Since the late 1980’s, when Detroit became over 80% black, Detroit has reliably cast over 90% of its votes for Democrats. As the city’s population has shrunk the number of Democratic votes coming out of Detroit has obviously shrunk as well. But black voters continue to vote Democratic over 90% of the time, and the black voters who leave Detroit for the suburbs have increased the Democratic performance of their new communities.

No longer will it be easy for Republicans in an even or slightly Democratic-leaning state like Michigan to concentrate a huge share of the Democrats in a small number of 65% or higher Democratic performing districts and then assemble a larger number of districts that give Republicans 55% or so. If the racial integration happening around Detroit has also happened in states like Florida and Ohio, where, like Michigan, the Republican share of Congressional seats is far higher than the Republican share of the statewide vote, the much ballyhooed Republican redistricting advantage may prove far less robust than the many of the DC pundits expected.

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3 Responses to Waking Up to a More Complex Reality About Redistricting

  1. Pobre says:

    The de-population of traditional urban neighborhoods creates all types of problems for lawmakers drawing boundaries. Lawmakers make efforts to keep communities of interest in place. In the urban core, with distinct neighborhoods, this is relatively easy. But, in growth suburbs, it’s incredibly complicated. Non-descript boom towns don’t have well-defined enclaves. Even municipal boundaries don’t mean much … in suburban Johnson County KS you’ll find people who legitimately don’t know their municipality because it’s not always consistent with mailing address, and bizarre annexation patterns leave certain subdivisions “in the county” w/o an actual municipal overlay. In these areas, the school district boundaries probably define the best communities of interest. But, a school district might contain a dozen legislative districts. Redistricting litigation in the past has tried to define communities of interest matching commercial corridors to matching residential subdivisions. But, this doesn’t make sense b/c residents don’t relate to their neighborhood strip mall in the same manner that a small town relates to its main street. It’s hard to imagine the courts defining “community” based on proximity to fast food or big box. Because the suburbs don’t leave much community of interest to work with, they’re wide open to political gerrymandering. The conservatives clearly recognize the residential patterns of church-goers. Mega-churches literally attract a certain type of resident to the neighborhood. I guess that the same thing could be said for a mosque or temple. I agree that demographic shifts of minorities to suburbs will help the D’s in the long-term. But, in the meantime, redistricting is going to benefit the mapmakers. Another loosely-related issue to suburban population shifts is that these new districts always seem to elect a different type of legislator (whether R or D, liberal or conservative). Legislative districts based on traditional neighborhoods necessitate a communitarian. There’s an identity amongst the constituency that demands loyalty. Suburban districts lack this identity … there’s really no community to represent. A state rep from “Little Italy” is going to be very different type of legislator than somebody who has grouping of subdivisions unified only be arterial roads (if that). Suburban lawmakers don’t have community commitments, so they tend to veer off into ideological politics (right or left). The decline of inner city populations (just like the decline of rural and small towns) is bad for our republican (lower-case r) system.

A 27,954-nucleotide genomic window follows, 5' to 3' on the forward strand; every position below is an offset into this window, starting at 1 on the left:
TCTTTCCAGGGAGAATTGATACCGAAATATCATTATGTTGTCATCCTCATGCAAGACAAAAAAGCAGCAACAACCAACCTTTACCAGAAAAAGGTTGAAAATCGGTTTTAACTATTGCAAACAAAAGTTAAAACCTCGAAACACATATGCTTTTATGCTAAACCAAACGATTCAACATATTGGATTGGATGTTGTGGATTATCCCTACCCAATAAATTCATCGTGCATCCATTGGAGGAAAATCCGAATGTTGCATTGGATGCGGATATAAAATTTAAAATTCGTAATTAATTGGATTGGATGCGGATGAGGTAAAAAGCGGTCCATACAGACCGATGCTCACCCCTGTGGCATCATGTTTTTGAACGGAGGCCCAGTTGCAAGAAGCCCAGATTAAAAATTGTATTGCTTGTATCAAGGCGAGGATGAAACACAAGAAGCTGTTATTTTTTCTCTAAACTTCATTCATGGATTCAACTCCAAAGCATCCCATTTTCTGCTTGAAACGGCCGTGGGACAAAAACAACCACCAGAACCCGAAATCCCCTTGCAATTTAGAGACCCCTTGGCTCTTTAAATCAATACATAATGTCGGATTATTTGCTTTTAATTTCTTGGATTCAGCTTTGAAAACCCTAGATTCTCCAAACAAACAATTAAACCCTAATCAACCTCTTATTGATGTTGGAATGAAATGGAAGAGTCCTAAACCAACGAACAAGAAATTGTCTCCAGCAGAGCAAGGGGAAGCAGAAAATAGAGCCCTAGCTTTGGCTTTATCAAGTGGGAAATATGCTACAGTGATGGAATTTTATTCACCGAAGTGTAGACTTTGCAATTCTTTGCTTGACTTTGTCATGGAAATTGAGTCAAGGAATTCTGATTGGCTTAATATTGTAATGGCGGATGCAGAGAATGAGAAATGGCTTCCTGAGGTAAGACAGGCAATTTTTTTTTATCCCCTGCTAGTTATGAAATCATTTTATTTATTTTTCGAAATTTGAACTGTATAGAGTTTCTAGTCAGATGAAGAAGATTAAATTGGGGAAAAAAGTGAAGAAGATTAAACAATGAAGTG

2. Dana Houle says:

    I agree with almost all of that, but I’d qualify the part about suburbs and communities of interest. It’s true that in KS the suburbs have very loose community bonds, and definitely not much in the way of ethnic/cultural bonds. But in many places you actually do have large and/or vibrant and cohesive communities of immigrants or at least ethnic enclaves. I think of the South Asians in parts of New Jersey, the Koreans in the VA suburbs of DC, the Arab-Americans in Dearborn and Sterling Heights around Detroit, etc. You’re right that those aren’t the norm, and I think it’s very rare to non-existent in much of the Sun Belt, but in places with a lot of immigration, the new Little Italy’s are more likely to be Little Lagos or Little Seoul or Little Addis Ababa or Little Moscow and those places are often going to be in the suburbs.

  3. Jenny says:


    Glad to see you’re blogging again, your long form analysis has been missed.

    btw., how did you get kicked outta DK? You can email me.